History of Shared Service Computing |
Perhaps one of the more enduring qualities of the Internet age is the rapid adoption of technically relevant terms into the common vernacular. An easy example comes to mind in the form of shared computing. Now, it's all too common to hear people talk about the 'Cloud' as if it's an actual physical place, mysterious and formless though it may be. Conspiracy theory types think of it as Big Brother's home, while the average Joe just shrugs it off as a sign of the times and gets back to work. But what exactly is this form of distance computing? Here is a brief history of cloud backup services and how they've catalyzed a revolution in computing, one that is only in its beginning stages.
Shared technology has deep roots, stretching back to the days of the Cold War in the 1950s. During this time, most American families were, for the first time ever, enjoying the fruits of the American Dream, and modern technology was everywhere. It was during this decade that the television became a mainstay in homes, multi-car households became commonplace, and the suburbs really took off. During these prosperous days, computers saw their birth, with massive machines that took up the space of an entire block, occupying the efforts of government officials and the first geeks. Of course, these machines also cost millions of dollars to build, so they were far from the common man's mind.
However, it was during these days that shared services computing first arrived. Shared services computing is a form of data processing, where instead of delivering a computerized service through hardware, the program or data is provided over a network. This allows computer interfaces to access a broad range of devices without their physical presence. Originally, the technology worked on a time-sharing system. But, there were some, like Herb Grosch, who predicted that modern systems would come in the form of 'dumb' devices, plugged into a central terminal.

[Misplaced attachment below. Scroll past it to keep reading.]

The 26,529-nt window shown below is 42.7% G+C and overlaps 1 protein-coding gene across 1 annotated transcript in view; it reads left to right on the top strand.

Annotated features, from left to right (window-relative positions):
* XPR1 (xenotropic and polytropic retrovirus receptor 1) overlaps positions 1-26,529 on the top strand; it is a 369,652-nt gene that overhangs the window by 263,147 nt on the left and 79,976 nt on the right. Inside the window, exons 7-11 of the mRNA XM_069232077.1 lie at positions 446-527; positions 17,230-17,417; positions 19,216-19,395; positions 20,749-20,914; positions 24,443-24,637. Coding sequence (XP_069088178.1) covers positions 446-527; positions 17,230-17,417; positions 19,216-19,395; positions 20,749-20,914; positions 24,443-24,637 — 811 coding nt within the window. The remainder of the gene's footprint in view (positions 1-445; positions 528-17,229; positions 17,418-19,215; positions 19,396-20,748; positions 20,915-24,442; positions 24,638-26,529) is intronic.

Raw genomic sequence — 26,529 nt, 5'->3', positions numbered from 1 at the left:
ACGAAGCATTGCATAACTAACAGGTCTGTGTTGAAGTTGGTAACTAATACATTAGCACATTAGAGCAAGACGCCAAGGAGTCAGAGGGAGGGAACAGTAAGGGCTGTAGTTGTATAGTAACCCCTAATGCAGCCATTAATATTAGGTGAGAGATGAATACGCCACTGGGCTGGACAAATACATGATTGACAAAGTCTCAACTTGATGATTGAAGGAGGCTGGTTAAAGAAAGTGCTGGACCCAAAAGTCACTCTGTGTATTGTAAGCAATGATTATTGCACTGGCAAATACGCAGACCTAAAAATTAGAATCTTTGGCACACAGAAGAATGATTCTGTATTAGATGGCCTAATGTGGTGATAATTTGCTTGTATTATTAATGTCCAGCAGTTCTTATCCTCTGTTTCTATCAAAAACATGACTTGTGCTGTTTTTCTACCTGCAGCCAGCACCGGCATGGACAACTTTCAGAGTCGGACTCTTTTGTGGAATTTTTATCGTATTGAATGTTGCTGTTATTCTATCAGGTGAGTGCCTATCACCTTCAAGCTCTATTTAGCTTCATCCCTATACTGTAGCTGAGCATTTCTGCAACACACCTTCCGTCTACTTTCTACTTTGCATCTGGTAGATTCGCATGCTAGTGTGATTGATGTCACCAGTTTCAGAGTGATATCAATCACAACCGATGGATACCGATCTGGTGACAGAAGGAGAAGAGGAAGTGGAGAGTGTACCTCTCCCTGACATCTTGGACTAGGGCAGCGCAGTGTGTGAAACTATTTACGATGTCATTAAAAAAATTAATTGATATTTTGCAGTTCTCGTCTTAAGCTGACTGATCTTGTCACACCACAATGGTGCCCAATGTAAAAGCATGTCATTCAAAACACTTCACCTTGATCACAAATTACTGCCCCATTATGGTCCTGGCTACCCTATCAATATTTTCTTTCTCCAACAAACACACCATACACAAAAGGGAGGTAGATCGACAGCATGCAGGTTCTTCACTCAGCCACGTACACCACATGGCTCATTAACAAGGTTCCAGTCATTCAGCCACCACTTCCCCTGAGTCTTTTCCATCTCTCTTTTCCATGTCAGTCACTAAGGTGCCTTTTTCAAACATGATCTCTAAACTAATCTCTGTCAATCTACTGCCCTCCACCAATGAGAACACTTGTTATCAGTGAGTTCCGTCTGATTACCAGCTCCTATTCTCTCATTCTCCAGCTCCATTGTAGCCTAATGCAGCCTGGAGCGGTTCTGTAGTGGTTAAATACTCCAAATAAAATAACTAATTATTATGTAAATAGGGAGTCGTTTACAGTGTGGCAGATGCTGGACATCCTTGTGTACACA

Modern Times Today, shared computing drives nearly every technological system. As businesses began to rely more and more heavily on computers, cloud backup services became a necessity. Cloud backup services allow major corporations to store data offsite, in machines located in a central hub. Encrypted channels of data connection send the requested items back and forth, giving access to businesses when they need it while protecting valuable corporate secrets.
Who's to say where the cloud will go in the next 50 years?
To learn more about their options for cloud backup services in Baltimore, MD, residents should visit http://www.litecloudhosting.com/services/backup-as-a-service/.
Related Articles -
cloud, backup, services, in, baltimore, md,